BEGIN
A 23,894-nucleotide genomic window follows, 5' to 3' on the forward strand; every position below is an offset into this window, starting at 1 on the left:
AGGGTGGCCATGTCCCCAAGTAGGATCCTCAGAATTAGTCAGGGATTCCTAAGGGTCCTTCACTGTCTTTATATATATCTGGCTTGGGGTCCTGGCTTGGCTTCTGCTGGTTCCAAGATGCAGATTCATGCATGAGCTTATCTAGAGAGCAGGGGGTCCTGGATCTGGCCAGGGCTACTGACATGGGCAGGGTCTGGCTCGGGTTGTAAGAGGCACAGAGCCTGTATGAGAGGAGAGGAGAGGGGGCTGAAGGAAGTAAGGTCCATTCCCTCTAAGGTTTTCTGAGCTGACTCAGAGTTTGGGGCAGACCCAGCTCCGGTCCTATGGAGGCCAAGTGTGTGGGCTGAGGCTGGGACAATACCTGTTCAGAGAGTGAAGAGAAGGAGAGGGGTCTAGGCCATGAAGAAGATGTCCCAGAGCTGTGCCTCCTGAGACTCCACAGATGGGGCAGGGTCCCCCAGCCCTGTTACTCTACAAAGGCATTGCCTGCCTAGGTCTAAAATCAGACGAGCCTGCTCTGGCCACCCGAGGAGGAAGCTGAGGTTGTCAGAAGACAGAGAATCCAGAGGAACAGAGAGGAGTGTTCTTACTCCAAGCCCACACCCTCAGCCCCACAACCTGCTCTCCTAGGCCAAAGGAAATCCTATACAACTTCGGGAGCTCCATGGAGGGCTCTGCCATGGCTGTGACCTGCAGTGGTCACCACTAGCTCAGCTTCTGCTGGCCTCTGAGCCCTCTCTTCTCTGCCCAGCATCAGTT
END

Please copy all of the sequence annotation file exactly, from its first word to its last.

A 23,894-nucleotide genomic window follows, 5' to 3' on the forward strand; every position below is an offset into this window, starting at 1 on the left:
AGGGTGGCCATGTCCCCAAGTAGGATCCTCAGAATTAGTCAGGGATTCCTAAGGGTCCTTCACTGTCTTTATATATATCTGGCTTGGGGTCCTGGCTTGGCTTCTGCTGGTTCCAAGATGCAGATTCATGCATGAGCTTATCTAGAGAGCAGGGGGTCCTGGATCTGGCCAGGGCTACTGACATGGGCAGGGTCTGGCTCGGGTTGTAAGAGGCACAGAGCCTGTATGAGAGGAGAGGAGAGGGGGCTGAAGGAAGTAAGGTCCATTCCCTCTAAGGTTTTCTGAGCTGACTCAGAGTTTGGGGCAGACCCAGCTCCGGTCCTATGGAGGCCAAGTGTGTGGGCTGAGGCTGGGACAATACCTGTTCAGAGAGTGAAGAGAAGGAGAGGGGTCTAGGCCATGAAGAAGATGTCCCAGAGCTGTGCCTCCTGAGACTCCACAGATGGGGCAGGGTCCCCCAGCCCTGTTACTCTACAAAGGCATTGCCTGCCTAGGTCTAAAATCAGACGAGCCTGCTCTGGCCACCCGAGGAGGAAGCTGAGGTTGTCAGAAGACAGAGAATCCAGAGGAACAGAGAGGAGTGTTCTTACTCCAAGCCCACACCCTCAGCCCCACAACCTGCTCTCCTAGGCCAAAGGAAATCCTATACAACTTCGGGAGCTCCATGGAGGGCTCTGCCATGGCTGTGACCTGCAGTGGTCACCACTAGCTCAGCTTCTGCTGGCCTCTGAGCCCTCTCTTCTCTGCCCAGCATCAGTT